Erlang is next, Clojure shall wait
A few weeks back, when I was close to completing chapter 1 exercises of SICP, I had decided that after completing this chapter, I would take some time off it to learn Clojure. If you ask why Clojure, then frankly speaking, because it's being talked about a lot these days. At the same time, having watched a couple of brilliant talks by it's author Rick Hickey and having come across some of the cool stuff that the Clojure fellows are building and the way they are using emacs for it, it makes me believe that Clojure completely lives upto the hype. BTW, I have started loving lisp courtesy of Scheme and Emacs.
Today I have completed the SICP chapter 1 exercises and as planned I am going to start learning a new language. This new language is however Erlang and not Clojure!
So what happened? Last week I felt a strong urge to learn Erlang. I thought, learning some basics would do no harm and went ahead with LYSE. On second thought, I realized that diving deep into erlang at this point of time might not be a bad idea after all. Over the last few months I have been working with the Ejabberd XMPP server at work. With no significant erlang knowledge I have been able to configure it greatly (All credit for which goes to the ever helpful ejabberd community and it's well documented config file!). Not only that, I have been able to help "newer-bies" on the ejabberd mailing list in whatever way I can for eg. pointing them to documentation etc. But to someone like me, an outsider coming from a Python background, Erlang looks like a weird language with a weird syntax (IMO more weird than what lisp seemed at first). Not knowing Erlang can be very limiting if I want to seriously achieve anything with Ejabberd. So I have come to the conclusion that if I don't learn erlang now, it would be like being dishonest with both myself and ejabberd!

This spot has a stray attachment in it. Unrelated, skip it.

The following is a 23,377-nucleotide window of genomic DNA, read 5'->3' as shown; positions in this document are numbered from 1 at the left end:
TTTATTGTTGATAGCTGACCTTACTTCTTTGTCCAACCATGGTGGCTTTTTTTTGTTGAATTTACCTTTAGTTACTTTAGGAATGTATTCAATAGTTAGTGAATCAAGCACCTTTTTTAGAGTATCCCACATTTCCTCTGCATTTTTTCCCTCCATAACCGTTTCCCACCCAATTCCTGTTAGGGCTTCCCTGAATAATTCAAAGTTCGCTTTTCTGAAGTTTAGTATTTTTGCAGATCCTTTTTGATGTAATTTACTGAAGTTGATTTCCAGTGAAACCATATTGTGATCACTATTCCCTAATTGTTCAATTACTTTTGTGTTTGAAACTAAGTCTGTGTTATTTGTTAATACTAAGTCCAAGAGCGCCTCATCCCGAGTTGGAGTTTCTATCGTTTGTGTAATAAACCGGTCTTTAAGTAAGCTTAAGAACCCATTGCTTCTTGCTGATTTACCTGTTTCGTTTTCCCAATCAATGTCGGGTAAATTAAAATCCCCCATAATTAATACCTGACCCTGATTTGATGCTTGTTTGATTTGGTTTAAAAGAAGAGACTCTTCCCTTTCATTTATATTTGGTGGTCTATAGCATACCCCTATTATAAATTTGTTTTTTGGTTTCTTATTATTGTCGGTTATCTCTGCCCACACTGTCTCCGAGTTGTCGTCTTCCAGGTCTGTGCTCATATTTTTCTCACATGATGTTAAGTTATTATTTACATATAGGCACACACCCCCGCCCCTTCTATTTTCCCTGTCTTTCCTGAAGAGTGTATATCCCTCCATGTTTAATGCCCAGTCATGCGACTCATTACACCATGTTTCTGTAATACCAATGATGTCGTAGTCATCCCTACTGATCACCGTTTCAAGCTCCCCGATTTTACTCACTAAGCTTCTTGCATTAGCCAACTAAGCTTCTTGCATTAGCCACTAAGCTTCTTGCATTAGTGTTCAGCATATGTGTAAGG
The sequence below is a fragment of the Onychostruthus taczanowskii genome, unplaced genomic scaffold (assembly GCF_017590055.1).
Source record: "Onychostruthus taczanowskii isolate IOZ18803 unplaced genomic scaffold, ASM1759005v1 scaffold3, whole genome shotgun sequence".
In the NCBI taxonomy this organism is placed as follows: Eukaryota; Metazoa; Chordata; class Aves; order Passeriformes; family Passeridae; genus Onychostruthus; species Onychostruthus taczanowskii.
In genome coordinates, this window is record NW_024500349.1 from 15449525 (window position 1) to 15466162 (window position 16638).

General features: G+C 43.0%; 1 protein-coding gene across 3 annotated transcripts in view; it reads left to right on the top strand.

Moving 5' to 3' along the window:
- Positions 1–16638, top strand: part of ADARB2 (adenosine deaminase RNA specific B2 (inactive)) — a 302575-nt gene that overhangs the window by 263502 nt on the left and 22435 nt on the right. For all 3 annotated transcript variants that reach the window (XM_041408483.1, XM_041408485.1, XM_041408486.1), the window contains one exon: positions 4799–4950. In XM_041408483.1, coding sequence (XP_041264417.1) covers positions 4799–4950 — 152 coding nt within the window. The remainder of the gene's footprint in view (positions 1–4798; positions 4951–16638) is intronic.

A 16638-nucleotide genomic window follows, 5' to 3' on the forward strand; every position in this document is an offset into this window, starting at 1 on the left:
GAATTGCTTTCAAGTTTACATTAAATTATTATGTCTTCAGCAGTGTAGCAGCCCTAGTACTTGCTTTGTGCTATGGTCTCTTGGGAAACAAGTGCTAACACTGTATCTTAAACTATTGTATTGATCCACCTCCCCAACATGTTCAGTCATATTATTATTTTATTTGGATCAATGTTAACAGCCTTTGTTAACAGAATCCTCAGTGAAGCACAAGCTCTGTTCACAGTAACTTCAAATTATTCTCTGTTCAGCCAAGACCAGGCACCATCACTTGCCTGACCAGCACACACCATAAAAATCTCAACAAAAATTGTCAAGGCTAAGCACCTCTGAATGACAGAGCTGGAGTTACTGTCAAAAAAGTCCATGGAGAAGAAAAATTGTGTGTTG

On the otherside, if I learn Clojure, one of the following things are likely to happen
I will have my aha! moments in Clojure and after solving some exercises I never really use it for anything non-trivial.
I would absolutely fall in love with Clojure and want to use it more and more. But there is a slight problem here. There is no real chance I can start using it at work anytime in the near future because it takes a lot for a team of programmers to embrace a non-mainstream language like Clojure. Sure, I would use it for a couple of side projects but from my experience, the chance that these projects would solve a real problem is rather remote.
Did you notice that I haven't mentioned "Not liking Clojure" as one of the possibility? That's because I don't think I will not like it :) again because of the same reasons I have stated earlier.